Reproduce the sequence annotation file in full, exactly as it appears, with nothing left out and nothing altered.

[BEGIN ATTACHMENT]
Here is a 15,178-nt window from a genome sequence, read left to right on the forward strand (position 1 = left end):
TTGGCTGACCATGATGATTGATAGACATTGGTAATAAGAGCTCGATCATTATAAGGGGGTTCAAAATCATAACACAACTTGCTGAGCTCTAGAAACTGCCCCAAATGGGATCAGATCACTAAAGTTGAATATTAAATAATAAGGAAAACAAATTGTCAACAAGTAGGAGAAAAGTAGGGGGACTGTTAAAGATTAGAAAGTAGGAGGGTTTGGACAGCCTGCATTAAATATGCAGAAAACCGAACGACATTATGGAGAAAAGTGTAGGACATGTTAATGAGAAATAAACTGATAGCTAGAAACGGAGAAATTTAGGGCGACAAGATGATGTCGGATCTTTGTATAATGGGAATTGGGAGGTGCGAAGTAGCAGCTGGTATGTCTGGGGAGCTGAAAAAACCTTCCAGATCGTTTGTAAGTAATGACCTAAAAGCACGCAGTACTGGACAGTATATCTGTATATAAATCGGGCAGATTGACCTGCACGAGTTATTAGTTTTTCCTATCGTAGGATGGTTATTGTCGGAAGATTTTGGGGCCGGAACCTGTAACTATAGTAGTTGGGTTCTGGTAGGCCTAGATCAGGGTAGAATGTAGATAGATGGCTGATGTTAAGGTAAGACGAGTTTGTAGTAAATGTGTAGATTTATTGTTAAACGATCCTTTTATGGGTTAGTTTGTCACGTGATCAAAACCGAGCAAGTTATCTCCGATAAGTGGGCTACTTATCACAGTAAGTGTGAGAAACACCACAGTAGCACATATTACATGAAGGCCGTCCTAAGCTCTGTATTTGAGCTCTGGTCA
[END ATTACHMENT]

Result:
Here is a 15,178-nt window from a genome sequence, read left to right on the forward strand (position 1 = left end):
TTGGCTGACCATGATGATTGATAGACATTGGTAATAAGAGCTCGATCATTATAAGGGGGTTCAAAATCATAACACAACTTGCTGAGCTCTAGAAACTGCCCCAAATGGGATCAGATCACTAAAGTTGAATATTAAATAATAAGGAAAACAAATTGTCAACAAGTAGGAGAAAAGTAGGGGGACTGTTAAAGATTAGAAAGTAGGAGGGTTTGGACAGCCTGCATTAAATATGCAGAAAACCGAACGACATTATGGAGAAAAGTGTAGGACATGTTAATGAGAAATAAACTGATAGCTAGAAACGGAGAAATTTAGGGCGACAAGATGATGTCGGATCTTTGTATAATGGGAATTGGGAGGTGCGAAGTAGCAGCTGGTATGTCTGGGGAGCTGAAAAAACCTTCCAGATCGTTTGTAAGTAATGACCTAAAAGCACGCAGTACTGGACAGTATATCTGTATATAAATCGGGCAGATTGACCTGCACGAGTTATTAGTTTTTCCTATCGTAGGATGGTTATTGTCGGAAGATTTTGGGGCCGGAACCTGTAACTATAGTAGTTGGGTTCTGGTAGGCCTAGATCAGGGTAGAATGTAGATAGATGGCTGATGTTAAGGTAAGACGAGTTTGTAGTAAATGTGTAGATTTATTGTTAAACGATCCTTTTATGGGTTAGTTTGTCACGTGATCAAAACCGAGCAAGTTATCTCCGATAAGTGGGCTACTTATCACAGTAAGTGTGAGAAACACCACAGTAGCACATATTACATGAAGGCCGTCCTAAGCTCTGTATTTGAGCTCTGGTCA